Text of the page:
RTM’d today: Windows Internals, Sixth Edition, Part 1

CaptureThe wait is almost over. We’re thrilled to announce that Windows Internals, Part 1, 6th Edition  (ISBN 9780735648739; 752 pages) shipped to the printer today!

Written by some of the most knowledgeable experts in the internals field—Mark Russinovich, David Solomon, and Alex Ionescu—the latest edition of this highly-anticipated book will be delivered to stores in the next couple of weeks. It covers the kernel changes made in Windows 7 and Windows Server 2008 R2. In addition, the hands-on experiments that appear throughout the book have been updated to reflect the evolution of the tools.

You can order your own copy here as well as here.

The sixth edition is being released in two parts: Part 1, this month; Part 2, this fall. The reason for the split? We wanted to get this book in readers’ hands as soon as possible, but updating Windows Internals is difficult and takes a considerable amount of time, given the complex subject matter. Waiting for the entire book to be ready would push publication out too far into the future, so we decided to provide half of the content now and the second half this fall.

Today’s post shares the book’s Contents at a Glance and an excerpt from its Introduction. (For more excerpts from Windows Internals, Sixth Edition, Part 1, check out the recent posts by Christophe Nasarre, the book’s technical reviewer, here and here.)

Contents at a Glance

Chapter 1   Concepts and Tools
Chapter 2   System Architecture
Chapter 3   System Mechanisms
Chapter 4   Management Mechanisms
Chapter 5   Processes, Threads, and Jobs
Chapter 6   Security
Chapter 7   Networking

Introduction (excerpt)

Windows Internals, Sixth Edition is intended for advanced computer professionals (both developers and system administrators) who want to understand how the core components of the Microsoft Windows 7 and Windows Server 2008 R2 operating systems work internally. With this knowledge, developers can better comprehend the rationale behind design choices when building applications specific to the Windows platform. Such knowledge can also help developers debug complex problems. System administrators can benefit from this information as well, because understanding how the operating system works “under the covers” facilitates understanding the performance behavior of the system and makes troubleshooting system problems much easier when things go wrong. After reading this book, you should have a better understanding of how Windows works and why it behaves as it does.

Structure of the Book

For the first time, Windows Internals has been divided into two parts. Updating the book for each release of Windows takes considerable time so producing it in two parts allows us to publish the first part earlier.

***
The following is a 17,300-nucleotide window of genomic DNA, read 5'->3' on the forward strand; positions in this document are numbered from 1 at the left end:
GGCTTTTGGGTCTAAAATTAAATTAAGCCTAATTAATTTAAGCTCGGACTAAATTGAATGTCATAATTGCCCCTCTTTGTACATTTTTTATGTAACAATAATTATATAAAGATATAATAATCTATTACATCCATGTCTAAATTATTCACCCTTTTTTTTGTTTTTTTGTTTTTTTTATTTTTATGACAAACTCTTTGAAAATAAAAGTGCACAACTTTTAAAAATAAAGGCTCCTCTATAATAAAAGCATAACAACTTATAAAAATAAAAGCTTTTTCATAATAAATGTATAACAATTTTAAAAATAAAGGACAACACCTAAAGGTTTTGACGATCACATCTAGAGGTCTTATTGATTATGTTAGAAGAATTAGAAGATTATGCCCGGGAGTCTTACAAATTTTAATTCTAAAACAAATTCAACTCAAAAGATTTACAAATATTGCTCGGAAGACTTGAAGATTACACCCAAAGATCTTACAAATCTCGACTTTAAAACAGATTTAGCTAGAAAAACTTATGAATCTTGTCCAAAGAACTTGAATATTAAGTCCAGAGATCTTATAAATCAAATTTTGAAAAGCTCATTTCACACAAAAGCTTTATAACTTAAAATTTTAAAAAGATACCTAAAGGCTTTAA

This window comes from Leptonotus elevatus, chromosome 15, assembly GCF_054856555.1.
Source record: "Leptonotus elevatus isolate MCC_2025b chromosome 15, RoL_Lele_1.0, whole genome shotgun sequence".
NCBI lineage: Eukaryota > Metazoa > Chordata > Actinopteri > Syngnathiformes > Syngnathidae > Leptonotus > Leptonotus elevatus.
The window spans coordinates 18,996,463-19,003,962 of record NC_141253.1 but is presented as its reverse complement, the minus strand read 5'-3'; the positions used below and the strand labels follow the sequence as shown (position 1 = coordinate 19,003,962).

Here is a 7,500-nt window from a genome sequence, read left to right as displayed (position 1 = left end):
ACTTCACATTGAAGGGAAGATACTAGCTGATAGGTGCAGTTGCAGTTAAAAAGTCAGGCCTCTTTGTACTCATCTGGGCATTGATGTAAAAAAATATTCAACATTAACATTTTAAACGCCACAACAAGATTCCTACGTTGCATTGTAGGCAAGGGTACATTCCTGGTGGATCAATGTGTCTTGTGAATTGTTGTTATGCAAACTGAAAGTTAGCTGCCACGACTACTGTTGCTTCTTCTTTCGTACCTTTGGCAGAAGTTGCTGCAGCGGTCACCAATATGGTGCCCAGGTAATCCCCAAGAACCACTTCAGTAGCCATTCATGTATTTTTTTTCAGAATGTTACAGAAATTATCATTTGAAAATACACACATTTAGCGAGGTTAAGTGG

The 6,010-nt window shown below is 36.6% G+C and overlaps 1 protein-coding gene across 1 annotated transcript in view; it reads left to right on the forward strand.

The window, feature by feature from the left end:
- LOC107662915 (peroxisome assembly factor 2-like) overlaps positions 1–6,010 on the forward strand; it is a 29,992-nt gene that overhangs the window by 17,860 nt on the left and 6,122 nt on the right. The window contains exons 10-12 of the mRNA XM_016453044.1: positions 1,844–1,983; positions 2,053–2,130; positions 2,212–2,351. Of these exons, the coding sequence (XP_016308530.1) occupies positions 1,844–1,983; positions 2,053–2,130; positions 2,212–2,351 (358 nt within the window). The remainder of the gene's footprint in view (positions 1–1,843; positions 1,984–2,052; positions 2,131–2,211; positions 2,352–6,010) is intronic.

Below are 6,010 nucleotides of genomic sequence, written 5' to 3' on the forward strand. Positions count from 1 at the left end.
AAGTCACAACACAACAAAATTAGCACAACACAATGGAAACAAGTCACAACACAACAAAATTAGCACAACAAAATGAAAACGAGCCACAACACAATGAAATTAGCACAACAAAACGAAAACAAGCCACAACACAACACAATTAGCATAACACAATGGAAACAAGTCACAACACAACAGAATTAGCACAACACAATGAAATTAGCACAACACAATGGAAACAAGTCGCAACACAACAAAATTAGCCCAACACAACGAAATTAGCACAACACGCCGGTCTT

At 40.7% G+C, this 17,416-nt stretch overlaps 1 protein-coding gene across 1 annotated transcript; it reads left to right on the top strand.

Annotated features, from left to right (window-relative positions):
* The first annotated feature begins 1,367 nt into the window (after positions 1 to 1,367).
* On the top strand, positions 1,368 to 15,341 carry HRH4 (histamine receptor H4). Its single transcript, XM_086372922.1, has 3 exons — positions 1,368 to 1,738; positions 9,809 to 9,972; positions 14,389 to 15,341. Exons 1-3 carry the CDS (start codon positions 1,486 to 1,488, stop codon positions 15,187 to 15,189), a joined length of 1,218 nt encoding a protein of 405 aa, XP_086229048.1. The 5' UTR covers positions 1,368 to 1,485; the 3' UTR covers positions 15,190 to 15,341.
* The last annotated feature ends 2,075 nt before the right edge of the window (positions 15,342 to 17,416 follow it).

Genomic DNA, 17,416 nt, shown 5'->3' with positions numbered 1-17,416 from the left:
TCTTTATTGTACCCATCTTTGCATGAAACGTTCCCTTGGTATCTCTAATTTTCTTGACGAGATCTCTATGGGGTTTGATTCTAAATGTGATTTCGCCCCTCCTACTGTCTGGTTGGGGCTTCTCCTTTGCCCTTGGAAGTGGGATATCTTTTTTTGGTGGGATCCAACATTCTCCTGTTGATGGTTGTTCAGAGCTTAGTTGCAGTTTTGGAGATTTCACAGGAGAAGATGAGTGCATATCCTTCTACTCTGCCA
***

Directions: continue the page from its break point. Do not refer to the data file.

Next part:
This book, Part 1, begins with two chapters that define key concepts, introduce the tools used in the book, and describe the overall system architecture and components. The next two chapters present key underlying system and management mechanisms. Part 1 wraps up by covering three core components of the operating system: processes, threads, and jobs; security; and networking.

Part 2, which will be available separately in fall 2012, covers the remaining core subsystems: I/O, storage, memory management, the cache manager, and file systems. Part 2 concludes with a description of the startup and shutdown processes and a description of crash-dump analysis.

History of the Book

This is the sixth edition of a book that was originally called Inside Windows NT (Microsoft Press, 1992), written by Helen Custer (prior to the initial release of Microsoft Windows NT 3.1). Inside Windows NT was the first book ever published about Windows NT and provided key insights into the architecture and design of the system. Inside Windows NT, Second Edition (Microsoft Press, 1998) was written by David Solomon. It updated the original book to cover Windows NT 4.0 and had a greatly increased level of technical depth.

Inside Windows 2000, Third Edition (Microsoft Press, 2000) was authored by David Solomon and Mark Russinovich. It added many new topics, such as startup and shutdown, service internals, registry internals, file-system drivers, and networking. It also covered kernel changes in Windows 2000, such as the Windows Driver Model (WDM), Plug and Play, power management, Windows Management Instrumentation (WMI), encryption, the job object, and Terminal Services. Windows Internals, Fourth Edition was the Windows XP and Windows Server 2003 update and added more content focused on helping IT professionals make use of their knowledge of Windows internals, such as using key tools from Windows Sysinternals (www.microsoft.com/technet/sysinternals) and analyzing crash dumps. Windows Internals, Fifth Edition was the update for Windows Vista and Windows Server 2008. New content included the image loader, user-mode debugging facility, and Hyper-V.

Sixth Edition Changes

This latest edition has been updated to cover the kernel changes made in Windows 7 and Windows Server 2008 R2. Hands-on experiments have been updated to reflect changes in tools.

Hands-on Experiments

Even without access to the Windows source code, you can glean much about Windows internals from tools such as the kernel debugger and tools from Sysinternals and Winsider Seminars & Solutions. When a tool can be used to expose or demonstrate some aspect of the internal behavior of Windows, the steps for trying the tool yourself are listed in “EXPERIMENT” boxes. These appear throughout the book, and we encourage you to try these as you’re reading—seeing visible proof of how Windows works internally will make much more of an impression on you than just reading about it will.